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C. Keith Cargill, Texas Capital Bancshares, Inc. - President, CEO & Director [65]

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And again, even if the market and we anticipate the market next year, Jon, being somewhat softer than this year, we won't be doing linked quarter laying off of $0.5 billion of the warehouse volume. And so that gives us that shock absorber capability as we manage how much we take on balance sheet, so that if we do see some backing off slightly next year on mortgage warehouse volumes, we still feel good about being able to take market share and grow it slightly.

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Julie L. Anderson, Texas Capital Bancshares, Inc. - CFO & Secretary [66]

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And on the deposit side, it does include some more deposits from some of the new verticals. More meaningful than we've seen in the last couple of quarters.

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Jon Glenn Arfstrom, RBC Capital Markets, Research Division - MD of Financial Services Equity Research [67]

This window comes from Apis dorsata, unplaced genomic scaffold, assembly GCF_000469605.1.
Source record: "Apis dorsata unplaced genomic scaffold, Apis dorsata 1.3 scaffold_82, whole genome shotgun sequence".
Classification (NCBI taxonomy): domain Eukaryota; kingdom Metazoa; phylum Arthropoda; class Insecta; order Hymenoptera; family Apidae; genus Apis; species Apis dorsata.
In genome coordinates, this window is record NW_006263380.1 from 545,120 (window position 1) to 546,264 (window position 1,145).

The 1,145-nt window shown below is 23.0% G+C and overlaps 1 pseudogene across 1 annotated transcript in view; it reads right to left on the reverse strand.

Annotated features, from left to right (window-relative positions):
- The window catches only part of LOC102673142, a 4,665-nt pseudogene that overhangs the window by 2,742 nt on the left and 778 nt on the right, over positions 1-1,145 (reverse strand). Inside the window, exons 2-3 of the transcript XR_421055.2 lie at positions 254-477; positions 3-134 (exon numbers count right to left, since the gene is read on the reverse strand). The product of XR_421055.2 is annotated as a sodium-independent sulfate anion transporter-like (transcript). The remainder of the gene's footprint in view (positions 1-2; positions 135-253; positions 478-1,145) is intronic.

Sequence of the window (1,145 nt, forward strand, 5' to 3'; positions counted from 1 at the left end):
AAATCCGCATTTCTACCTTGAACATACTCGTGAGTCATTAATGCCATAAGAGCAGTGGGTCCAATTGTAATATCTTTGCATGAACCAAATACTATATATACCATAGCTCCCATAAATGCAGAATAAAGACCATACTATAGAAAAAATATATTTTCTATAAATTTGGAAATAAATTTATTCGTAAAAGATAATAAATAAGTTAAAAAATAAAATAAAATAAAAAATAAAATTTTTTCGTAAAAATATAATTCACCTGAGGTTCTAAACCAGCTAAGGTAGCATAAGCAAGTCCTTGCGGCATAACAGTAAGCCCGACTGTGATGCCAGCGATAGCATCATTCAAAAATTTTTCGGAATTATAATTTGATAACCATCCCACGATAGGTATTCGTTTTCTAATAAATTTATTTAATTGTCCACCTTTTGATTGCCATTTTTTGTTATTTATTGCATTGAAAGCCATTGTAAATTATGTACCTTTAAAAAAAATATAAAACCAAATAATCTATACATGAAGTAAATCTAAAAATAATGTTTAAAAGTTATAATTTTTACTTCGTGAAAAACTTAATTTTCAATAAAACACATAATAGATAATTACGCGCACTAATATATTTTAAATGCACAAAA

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Okay. And then the last thing, maybe this is an obvious question, but I'm assuming that the last cut would take the biggest bite. So for example, if we get only 25 when the Fed is done, but that's not a terrible outcome for you, but when we get to 50 or 75, that that's where the biggest bite comes in terms of the NII guide?

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C. Keith Cargill, Texas Capital Bancshares, Inc. - President, CEO & Director [68]

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I don't necessarily think so. I'm very optimistic about our deposit trends and our new verticals, but also just our core treasury trends, it won't be easy. And we're going to have to be better than we've ever been, even though we've been really good this year on core expenses. I really feel good about what we can do overall on our expense and efficiency next year. So yes, on the spread, it won't be easy, but I don't think it will be as challenging as, certainly, if we hadn't done these initiatives 2 years ago and be into the process now with launching these biggest deposit initiatives in the next quarter or so.